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Subject: Re: [boost] [xpressive] Performance Tuning?
From: Edward Grace (ej.grace_at_[hidden])
Date: 2009-07-28 09:57:10

>> Do you think the overhead of calling through boost::bind could be
>> comparable to the length of time it takes to run the function?
> I don't know -- haven't looked -- where boost::bind was added or
> why, but any unnecessary overhead should be eliminated unless it is
> proven to be insignificant.

It seems that it's not a problem.


>> I suggest something that simply iterates over the test data but
>> does not check for correctness of parsing. Although it won't
>> make a fat lot of difference in this case at least it's then
>> consistent - you're timing the parsers not the tests for
>> equality. The correctness test could then be done later once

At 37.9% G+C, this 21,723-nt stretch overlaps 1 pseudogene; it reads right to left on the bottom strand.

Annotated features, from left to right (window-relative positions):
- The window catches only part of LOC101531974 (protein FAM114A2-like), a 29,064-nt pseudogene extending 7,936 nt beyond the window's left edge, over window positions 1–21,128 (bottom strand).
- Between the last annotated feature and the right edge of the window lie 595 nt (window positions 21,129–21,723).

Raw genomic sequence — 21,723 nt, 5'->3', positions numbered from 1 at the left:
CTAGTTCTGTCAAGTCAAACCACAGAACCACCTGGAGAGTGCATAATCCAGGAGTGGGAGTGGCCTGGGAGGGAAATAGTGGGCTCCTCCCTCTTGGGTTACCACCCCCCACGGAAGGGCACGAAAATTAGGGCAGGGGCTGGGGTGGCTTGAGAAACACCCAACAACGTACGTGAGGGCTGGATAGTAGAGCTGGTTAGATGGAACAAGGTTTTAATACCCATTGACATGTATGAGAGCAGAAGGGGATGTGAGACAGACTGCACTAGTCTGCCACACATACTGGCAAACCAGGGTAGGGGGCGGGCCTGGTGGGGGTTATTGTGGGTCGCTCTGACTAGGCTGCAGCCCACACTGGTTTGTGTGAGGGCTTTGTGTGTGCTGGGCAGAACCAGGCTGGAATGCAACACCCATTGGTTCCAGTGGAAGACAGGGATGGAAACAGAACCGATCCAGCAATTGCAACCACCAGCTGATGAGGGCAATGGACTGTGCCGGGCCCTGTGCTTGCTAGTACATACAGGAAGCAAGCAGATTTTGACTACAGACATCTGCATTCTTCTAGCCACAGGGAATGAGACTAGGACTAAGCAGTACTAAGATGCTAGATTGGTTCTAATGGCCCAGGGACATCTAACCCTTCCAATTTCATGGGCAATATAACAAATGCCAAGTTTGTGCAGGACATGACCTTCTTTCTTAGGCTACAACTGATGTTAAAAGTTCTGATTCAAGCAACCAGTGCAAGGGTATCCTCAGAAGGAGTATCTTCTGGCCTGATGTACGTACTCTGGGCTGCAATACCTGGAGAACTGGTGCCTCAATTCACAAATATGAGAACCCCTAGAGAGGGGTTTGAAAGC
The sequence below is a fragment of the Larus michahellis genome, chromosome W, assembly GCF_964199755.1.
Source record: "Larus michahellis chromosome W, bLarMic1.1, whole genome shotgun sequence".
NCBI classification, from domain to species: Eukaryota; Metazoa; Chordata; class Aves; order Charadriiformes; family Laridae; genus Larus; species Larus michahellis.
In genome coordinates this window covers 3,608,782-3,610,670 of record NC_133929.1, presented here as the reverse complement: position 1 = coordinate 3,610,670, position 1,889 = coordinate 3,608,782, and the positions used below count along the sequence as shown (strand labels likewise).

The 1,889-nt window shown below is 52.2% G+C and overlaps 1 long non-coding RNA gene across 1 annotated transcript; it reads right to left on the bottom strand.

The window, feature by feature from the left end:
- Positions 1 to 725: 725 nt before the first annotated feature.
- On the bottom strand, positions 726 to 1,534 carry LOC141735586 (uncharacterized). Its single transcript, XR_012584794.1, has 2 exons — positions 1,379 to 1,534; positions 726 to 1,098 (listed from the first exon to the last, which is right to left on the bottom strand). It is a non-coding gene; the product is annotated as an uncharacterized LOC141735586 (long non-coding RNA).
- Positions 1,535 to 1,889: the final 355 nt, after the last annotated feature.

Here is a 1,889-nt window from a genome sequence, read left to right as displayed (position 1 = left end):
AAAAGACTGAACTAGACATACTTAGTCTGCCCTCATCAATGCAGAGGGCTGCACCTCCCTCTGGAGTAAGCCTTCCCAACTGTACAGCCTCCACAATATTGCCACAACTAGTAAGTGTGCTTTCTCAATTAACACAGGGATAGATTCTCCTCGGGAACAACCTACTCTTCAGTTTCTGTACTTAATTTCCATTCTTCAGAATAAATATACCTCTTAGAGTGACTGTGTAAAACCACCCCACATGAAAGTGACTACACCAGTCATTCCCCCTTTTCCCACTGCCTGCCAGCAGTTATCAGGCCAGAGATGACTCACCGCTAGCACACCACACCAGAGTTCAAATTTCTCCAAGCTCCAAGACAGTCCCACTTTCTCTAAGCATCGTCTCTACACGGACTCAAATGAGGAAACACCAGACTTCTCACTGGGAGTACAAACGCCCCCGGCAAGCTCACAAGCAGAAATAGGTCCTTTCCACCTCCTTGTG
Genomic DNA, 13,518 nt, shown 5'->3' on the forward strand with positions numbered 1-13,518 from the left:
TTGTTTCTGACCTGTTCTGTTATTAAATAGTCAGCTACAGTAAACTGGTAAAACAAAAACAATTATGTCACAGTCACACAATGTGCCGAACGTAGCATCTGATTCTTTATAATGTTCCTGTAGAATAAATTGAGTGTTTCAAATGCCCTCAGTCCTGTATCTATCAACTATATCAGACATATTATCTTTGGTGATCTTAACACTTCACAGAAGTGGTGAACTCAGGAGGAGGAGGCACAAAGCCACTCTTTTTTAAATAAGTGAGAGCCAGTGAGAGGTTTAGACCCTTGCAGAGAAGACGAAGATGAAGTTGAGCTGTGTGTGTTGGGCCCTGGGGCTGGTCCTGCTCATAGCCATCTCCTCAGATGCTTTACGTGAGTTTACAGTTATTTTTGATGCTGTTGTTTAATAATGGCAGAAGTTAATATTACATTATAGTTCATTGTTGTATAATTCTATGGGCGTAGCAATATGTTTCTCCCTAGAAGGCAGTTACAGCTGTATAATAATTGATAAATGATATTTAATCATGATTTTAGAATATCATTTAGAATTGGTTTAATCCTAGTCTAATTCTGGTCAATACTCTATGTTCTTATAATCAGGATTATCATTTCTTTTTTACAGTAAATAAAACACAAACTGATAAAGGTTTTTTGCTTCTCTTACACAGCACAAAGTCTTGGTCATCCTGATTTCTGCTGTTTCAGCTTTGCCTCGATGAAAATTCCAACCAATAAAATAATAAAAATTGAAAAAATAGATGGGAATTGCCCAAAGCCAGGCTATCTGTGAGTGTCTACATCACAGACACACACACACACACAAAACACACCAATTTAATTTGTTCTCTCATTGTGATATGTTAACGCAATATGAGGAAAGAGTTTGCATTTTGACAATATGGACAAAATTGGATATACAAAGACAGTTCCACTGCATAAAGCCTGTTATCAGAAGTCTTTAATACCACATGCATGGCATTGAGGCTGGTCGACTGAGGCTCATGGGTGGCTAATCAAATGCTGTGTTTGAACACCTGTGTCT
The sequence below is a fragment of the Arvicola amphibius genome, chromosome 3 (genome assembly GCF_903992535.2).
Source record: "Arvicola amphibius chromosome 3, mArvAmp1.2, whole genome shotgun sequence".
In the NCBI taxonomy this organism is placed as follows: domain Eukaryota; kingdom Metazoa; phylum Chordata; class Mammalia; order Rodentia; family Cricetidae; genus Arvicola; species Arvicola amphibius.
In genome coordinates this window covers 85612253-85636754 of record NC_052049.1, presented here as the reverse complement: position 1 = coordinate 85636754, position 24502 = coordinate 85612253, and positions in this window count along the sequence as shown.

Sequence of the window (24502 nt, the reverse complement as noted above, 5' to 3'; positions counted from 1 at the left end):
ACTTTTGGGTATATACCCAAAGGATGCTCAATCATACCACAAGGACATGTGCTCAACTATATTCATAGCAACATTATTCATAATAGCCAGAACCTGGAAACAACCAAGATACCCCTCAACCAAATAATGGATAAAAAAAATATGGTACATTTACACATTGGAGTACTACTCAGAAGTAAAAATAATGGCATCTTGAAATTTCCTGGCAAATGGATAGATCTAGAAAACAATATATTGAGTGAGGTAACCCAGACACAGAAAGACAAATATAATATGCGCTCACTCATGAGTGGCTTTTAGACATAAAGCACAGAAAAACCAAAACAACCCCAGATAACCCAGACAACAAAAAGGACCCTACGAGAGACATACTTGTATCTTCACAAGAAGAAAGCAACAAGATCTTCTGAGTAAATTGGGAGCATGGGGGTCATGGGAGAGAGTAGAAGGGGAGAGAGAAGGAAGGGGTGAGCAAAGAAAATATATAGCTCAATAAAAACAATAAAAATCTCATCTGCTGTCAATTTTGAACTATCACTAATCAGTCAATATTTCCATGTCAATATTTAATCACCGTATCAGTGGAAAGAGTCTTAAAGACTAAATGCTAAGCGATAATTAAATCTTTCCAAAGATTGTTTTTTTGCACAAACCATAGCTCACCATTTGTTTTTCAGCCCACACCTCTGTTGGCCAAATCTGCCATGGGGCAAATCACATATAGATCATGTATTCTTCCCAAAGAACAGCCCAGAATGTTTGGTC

>> the timings are complete.
> I should have done that from the beginning. It would be best, I
> think, to run through the data once for each test, to verify the
> result. Then, timing runs can be done without any checks. Both
> should run from main() each time so that any optimizations are
> validated before considering the performance.


>> Does the size of the test data set matter? In other words do you
>> notice similar speedups if the test data will all fit in cache?
> Wouldn't that give less representative performance results?

I guess it depends what you're trying to represent when measuring the
performance. If you're trying to represent the [totally contrived]
case of parsing short segments of text that all fit in cache surely
it's better?

Or is your question more regarding the distribution of the actual
values under test rather than the length?

My suggestion is merely the curiosity of seeing if there is a cache
dependent effect or not rather than a 'representative' measurement.
I don't for a minute think it's a good idea to permanently modify
someone's hard thought through and exhaustive testing.

As a tongue-in-cheek aside - there's potentially some merit in having
a parser that's particularly fast for numbers starting with "123".


"No more boom and bust." -- Dr. J. G. Brown, 1997

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